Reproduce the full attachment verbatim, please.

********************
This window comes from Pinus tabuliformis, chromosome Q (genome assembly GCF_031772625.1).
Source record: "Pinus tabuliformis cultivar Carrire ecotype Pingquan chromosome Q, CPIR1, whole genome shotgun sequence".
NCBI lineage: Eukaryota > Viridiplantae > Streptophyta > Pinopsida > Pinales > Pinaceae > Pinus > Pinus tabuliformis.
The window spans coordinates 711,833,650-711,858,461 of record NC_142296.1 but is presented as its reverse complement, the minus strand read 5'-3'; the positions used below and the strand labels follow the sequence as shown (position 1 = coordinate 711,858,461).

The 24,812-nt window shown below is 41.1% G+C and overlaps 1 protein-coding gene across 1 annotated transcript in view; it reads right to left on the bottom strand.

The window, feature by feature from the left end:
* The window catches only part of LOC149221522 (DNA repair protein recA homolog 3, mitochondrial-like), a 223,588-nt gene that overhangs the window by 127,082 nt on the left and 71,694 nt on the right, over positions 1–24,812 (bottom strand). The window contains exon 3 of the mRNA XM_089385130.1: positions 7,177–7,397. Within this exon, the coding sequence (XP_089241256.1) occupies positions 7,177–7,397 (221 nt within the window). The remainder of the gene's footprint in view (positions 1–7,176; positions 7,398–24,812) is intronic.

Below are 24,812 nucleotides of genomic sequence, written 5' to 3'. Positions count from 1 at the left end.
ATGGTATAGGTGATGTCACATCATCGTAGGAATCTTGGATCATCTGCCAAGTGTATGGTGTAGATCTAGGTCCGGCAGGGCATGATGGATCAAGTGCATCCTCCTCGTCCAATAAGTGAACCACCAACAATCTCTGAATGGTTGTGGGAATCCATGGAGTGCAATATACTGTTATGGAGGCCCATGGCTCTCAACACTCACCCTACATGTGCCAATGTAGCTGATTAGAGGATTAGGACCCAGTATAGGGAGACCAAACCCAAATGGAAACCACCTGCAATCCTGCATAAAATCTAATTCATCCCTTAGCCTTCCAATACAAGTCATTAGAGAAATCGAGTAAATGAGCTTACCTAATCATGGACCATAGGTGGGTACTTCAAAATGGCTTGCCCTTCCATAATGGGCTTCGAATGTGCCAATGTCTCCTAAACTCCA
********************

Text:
This window comes from Pinus tabuliformis, chromosome Q (genome assembly GCF_031772625.1).
Source record: "Pinus tabuliformis cultivar Carrire ecotype Pingquan chromosome Q, CPIR1, whole genome shotgun sequence".
NCBI lineage: Eukaryota > Viridiplantae > Streptophyta > Pinopsida > Pinales > Pinaceae > Pinus > Pinus tabuliformis.
The window spans coordinates 711,833,650-711,858,461 of record NC_142296.1 but is presented as its reverse complement, the minus strand read 5'-3'; the positions used below and the strand labels follow the sequence as shown (position 1 = coordinate 711,858,461).

The 24,812-nt window shown below is 41.1% G+C and overlaps 1 protein-coding gene across 1 annotated transcript in view; it reads right to left on the bottom strand.

The window, feature by feature from the left end:
* The window catches only part of LOC149221522 (DNA repair protein recA homolog 3, mitochondrial-like), a 223,588-nt gene that overhangs the window by 127,082 nt on the left and 71,694 nt on the right, over positions 1–24,812 (bottom strand). The window contains exon 3 of the mRNA XM_089385130.1: positions 7,177–7,397. Within this exon, the coding sequence (XP_089241256.1) occupies positions 7,177–7,397 (221 nt within the window). The remainder of the gene's footprint in view (positions 1–7,176; positions 7,398–24,812) is intronic.

Below are 24,812 nucleotides of genomic sequence, written 5' to 3'. Positions count from 1 at the left end.
ATGGTATAGGTGATGTCACATCATCGTAGGAATCTTGGATCATCTGCCAAGTGTATGGTGTAGATCTAGGTCCGGCAGGGCATGATGGATCAAGTGCATCCTCCTCGTCCAATAAGTGAACCACCAACAATCTCTGAATGGTTGTGGGAATCCATGGAGTGCAATATACTGTTATGGAGGCCCATGGCTCTCAACACTCACCCTACATGTGCCAATGTAGCTGATTAGAGGATTAGGACCCAGTATAGGGAGACCAAACCCAAATGGAAACCACCTGCAATCCTGCATAAAATCTAATTCATCCCTTAGCCTTCCAATACAAGTCATTAGAGAAATCGAGTAAATGAGCTTACCTAATCATGGACCATAGGTGGGTACTTCAAAATGGCTTGCCCTTCCATAATGGGCTTCGAATGTGCCAATGTCTCCTAAACTCCA